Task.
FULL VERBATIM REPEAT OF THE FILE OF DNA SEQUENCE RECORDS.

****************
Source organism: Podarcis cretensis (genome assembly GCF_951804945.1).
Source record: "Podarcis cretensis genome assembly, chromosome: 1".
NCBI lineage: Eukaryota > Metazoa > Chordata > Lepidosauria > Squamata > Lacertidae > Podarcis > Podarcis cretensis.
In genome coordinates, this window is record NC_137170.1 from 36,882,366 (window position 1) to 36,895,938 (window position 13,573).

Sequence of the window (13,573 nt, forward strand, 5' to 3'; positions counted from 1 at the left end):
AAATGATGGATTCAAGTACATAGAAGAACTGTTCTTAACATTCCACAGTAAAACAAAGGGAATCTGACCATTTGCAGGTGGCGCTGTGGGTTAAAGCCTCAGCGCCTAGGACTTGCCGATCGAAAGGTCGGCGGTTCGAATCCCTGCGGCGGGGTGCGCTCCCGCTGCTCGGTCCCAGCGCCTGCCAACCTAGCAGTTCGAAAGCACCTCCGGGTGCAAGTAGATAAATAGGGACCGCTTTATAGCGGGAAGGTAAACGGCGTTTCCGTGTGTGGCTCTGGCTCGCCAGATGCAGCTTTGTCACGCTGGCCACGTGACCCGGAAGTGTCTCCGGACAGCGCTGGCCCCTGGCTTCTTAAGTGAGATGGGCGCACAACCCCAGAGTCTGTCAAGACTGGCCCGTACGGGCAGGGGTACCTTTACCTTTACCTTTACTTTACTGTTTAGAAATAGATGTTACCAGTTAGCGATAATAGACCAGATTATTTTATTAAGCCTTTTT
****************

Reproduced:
Source organism: Podarcis cretensis (genome assembly GCF_951804945.1).
Source record: "Podarcis cretensis genome assembly, chromosome: 1".
NCBI lineage: Eukaryota > Metazoa > Chordata > Lepidosauria > Squamata > Lacertidae > Podarcis > Podarcis cretensis.
In genome coordinates, this window is record NC_137170.1 from 36,882,366 (window position 1) to 36,895,938 (window position 13,573).

Sequence of the window (13,573 nt, forward strand, 5' to 3'; positions counted from 1 at the left end):
AAATGATGGATTCAAGTACATAGAAGAACTGTTCTTAACATTCCACAGTAAAACAAAGGGAATCTGACCATTTGCAGGTGGCGCTGTGGGTTAAAGCCTCAGCGCCTAGGACTTGCCGATCGAAAGGTCGGCGGTTCGAATCCCTGCGGCGGGGTGCGCTCCCGCTGCTCGGTCCCAGCGCCTGCCAACCTAGCAGTTCGAAAGCACCTCCGGGTGCAAGTAGATAAATAGGGACCGCTTTATAGCGGGAAGGTAAACGGCGTTTCCGTGTGTGGCTCTGGCTCGCCAGATGCAGCTTTGTCACGCTGGCCACGTGACCCGGAAGTGTCTCCGGACAGCGCTGGCCCCTGGCTTCTTAAGTGAGATGGGCGCACAACCCCAGAGTCTGTCAAGACTGGCCCGTACGGGCAGGGGTACCTTTACCTTTACCTTTACTTTACTGTTTAGAAATAGATGTTACCAGTTAGCGATAATAGACCAGATTATTTTATTAAGCCTTTTT